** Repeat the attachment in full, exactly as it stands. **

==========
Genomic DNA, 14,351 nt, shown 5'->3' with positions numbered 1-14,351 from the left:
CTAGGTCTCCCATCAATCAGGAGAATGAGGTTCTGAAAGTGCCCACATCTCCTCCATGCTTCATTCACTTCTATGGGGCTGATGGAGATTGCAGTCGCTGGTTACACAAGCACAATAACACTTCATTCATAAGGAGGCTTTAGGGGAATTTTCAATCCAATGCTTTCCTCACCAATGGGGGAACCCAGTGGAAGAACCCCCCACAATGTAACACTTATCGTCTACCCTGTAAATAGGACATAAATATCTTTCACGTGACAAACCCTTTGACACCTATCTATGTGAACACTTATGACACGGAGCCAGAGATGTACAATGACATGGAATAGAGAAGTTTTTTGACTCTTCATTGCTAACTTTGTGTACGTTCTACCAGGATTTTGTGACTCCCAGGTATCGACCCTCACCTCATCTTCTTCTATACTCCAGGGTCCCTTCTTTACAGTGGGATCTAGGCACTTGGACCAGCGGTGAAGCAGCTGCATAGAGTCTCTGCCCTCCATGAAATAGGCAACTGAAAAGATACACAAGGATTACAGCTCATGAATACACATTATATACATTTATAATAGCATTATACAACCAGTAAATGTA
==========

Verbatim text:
Genomic DNA, 14,351 nt, shown 5'->3' with positions numbered 1-14,351 from the left:
CTAGGTCTCCCATCAATCAGGAGAATGAGGTTCTGAAAGTGCCCACATCTCCTCCATGCTTCATTCACTTCTATGGGGCTGATGGAGATTGCAGTCGCTGGTTACACAAGCACAATAACACTTCATTCATAAGGAGGCTTTAGGGGAATTTTCAATCCAATGCTTTCCTCACCAATGGGGGAACCCAGTGGAAGAACCCCCCACAATGTAACACTTATCGTCTACCCTGTAAATAGGACATAAATATCTTTCACGTGACAAACCCTTTGACACCTATCTATGTGAACACTTATGACACGGAGCCAGAGATGTACAATGACATGGAATAGAGAAGTTTTTTGACTCTTCATTGCTAACTTTGTGTACGTTCTACCAGGATTTTGTGACTCCCAGGTATCGACCCTCACCTCATCTTCTTCTATACTCCAGGGTCCCTTCTTTACAGTGGGATCTAGGCACTTGGACCAGCGGTGAAGCAGCTGCATAGAGTCTCTGCCCTCCATGAAATAGGCAACTGAAAAGATACACAAGGATTACAGCTCATGAATACACATTATATACATTTATAATAGCATTATACAACCAGTAAATGTA